Woman with arms raised celebrates her achievement and success in the sunshine even with her disabilities in a wheelchair.

Woman with arms raised celebrates her achievement and success in the sunshine even with her disabilities in a wheelchair.

Source: Rabble.ca

By: Carmela Hutchison

People with disabilities and their caregivers are at risk for being made to say yes to medical assistance in dying when they don’t want to.

On July 24, 2017, CBC reported a story about a 25-year-old woman living in Newfoundland who has┬ámany disabilities. While she was hospitalized for illness, the doctor made a suggestion to her mother that she could consider medical assistance in dying (MAiD) as a choice for her daughter’s future. Her mother was reminded that assisted suicide is now legal in Canada.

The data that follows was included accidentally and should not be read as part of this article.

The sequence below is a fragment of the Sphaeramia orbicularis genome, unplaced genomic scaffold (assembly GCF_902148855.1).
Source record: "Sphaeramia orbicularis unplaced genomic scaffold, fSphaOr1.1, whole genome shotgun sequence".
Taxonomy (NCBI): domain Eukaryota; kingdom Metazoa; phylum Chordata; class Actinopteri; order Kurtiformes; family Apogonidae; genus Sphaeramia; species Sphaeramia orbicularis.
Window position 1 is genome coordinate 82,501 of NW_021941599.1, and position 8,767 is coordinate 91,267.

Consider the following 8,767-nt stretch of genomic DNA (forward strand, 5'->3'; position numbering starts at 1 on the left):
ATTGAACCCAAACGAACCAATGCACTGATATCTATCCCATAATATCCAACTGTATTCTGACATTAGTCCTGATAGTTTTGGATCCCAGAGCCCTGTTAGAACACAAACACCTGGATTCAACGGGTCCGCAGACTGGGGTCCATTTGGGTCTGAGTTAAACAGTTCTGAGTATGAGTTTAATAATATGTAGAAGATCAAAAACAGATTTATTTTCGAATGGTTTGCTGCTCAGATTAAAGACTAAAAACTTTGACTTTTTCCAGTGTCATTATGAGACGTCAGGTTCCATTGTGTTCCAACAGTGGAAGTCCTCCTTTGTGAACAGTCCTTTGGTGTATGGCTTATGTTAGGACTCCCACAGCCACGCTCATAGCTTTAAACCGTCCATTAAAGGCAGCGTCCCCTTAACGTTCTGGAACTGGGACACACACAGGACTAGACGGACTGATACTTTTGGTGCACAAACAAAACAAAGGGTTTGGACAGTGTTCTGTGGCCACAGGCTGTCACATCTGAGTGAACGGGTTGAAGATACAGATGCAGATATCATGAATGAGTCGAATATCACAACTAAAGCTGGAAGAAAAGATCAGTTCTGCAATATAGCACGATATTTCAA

Just over a year ago, the federal government passed a law allowing medical assistance in dying, after the Supreme Court of Canada struck down the ban on assisted suicide.

The disability community was gravely concerned about the medical assistance in dying law. The Newfoundland case is exactly the kind of situation many of us were afraid would happen.